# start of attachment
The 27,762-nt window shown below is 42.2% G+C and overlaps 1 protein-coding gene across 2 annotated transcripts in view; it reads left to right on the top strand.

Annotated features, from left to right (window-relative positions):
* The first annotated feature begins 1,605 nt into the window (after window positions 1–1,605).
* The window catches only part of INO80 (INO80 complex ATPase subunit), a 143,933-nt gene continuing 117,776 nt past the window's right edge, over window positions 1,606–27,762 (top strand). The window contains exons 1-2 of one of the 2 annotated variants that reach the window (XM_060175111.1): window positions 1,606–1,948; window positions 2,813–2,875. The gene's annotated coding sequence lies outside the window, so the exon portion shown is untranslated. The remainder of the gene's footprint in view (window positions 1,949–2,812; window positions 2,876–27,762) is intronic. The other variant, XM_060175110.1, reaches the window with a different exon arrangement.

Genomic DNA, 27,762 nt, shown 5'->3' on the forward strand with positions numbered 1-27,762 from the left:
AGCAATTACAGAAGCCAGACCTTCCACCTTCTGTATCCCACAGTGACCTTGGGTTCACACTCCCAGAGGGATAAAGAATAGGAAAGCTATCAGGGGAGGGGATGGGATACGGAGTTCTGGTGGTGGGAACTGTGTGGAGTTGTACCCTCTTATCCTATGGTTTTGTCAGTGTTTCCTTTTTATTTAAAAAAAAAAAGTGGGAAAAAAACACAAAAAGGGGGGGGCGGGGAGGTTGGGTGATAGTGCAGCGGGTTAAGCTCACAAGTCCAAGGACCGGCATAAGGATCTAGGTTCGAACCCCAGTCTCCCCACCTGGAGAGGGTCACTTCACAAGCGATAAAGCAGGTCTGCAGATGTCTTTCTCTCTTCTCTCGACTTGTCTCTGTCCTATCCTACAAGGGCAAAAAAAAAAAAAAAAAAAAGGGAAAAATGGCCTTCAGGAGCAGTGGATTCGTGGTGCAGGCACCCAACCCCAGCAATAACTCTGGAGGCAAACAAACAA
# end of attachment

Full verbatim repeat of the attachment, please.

The 27,762-nt window shown below is 42.2% G+C and overlaps 1 protein-coding gene across 2 annotated transcripts in view; it reads left to right on the top strand.

Annotated features, from left to right (window-relative positions):
* The first annotated feature begins 1,605 nt into the window (after window positions 1–1,605).
* The window catches only part of INO80 (INO80 complex ATPase subunit), a 143,933-nt gene continuing 117,776 nt past the window's right edge, over window positions 1,606–27,762 (top strand). The window contains exons 1-2 of one of the 2 annotated variants that reach the window (XM_060175111.1): window positions 1,606–1,948; window positions 2,813–2,875. The gene's annotated coding sequence lies outside the window, so the exon portion shown is untranslated. The remainder of the gene's footprint in view (window positions 1,949–2,812; window positions 2,876–27,762) is intronic. The other variant, XM_060175110.1, reaches the window with a different exon arrangement.

Genomic DNA, 27,762 nt, shown 5'->3' on the forward strand with positions numbered 1-27,762 from the left:
AGCAATTACAGAAGCCAGACCTTCCACCTTCTGTATCCCACAGTGACCTTGGGTTCACACTCCCAGAGGGATAAAGAATAGGAAAGCTATCAGGGGAGGGGATGGGATACGGAGTTCTGGTGGTGGGAACTGTGTGGAGTTGTACCCTCTTATCCTATGGTTTTGTCAGTGTTTCCTTTTTATTTAAAAAAAAAAAGTGGGAAAAAAACACAAAAAGGGGGGGGCGGGGAGGTTGGGTGATAGTGCAGCGGGTTAAGCTCACAAGTCCAAGGACCGGCATAAGGATCTAGGTTCGAACCCCAGTCTCCCCACCTGGAGAGGGTCACTTCACAAGCGATAAAGCAGGTCTGCAGATGTCTTTCTCTCTTCTCTCGACTTGTCTCTGTCCTATCCTACAAGGGCAAAAAAAAAAAAAAAAAAAAGGGAAAAATGGCCTTCAGGAGCAGTGGATTCGTGGTGCAGGCACCCAACCCCAGCAATAACTCTGGAGGCAAACAAACAA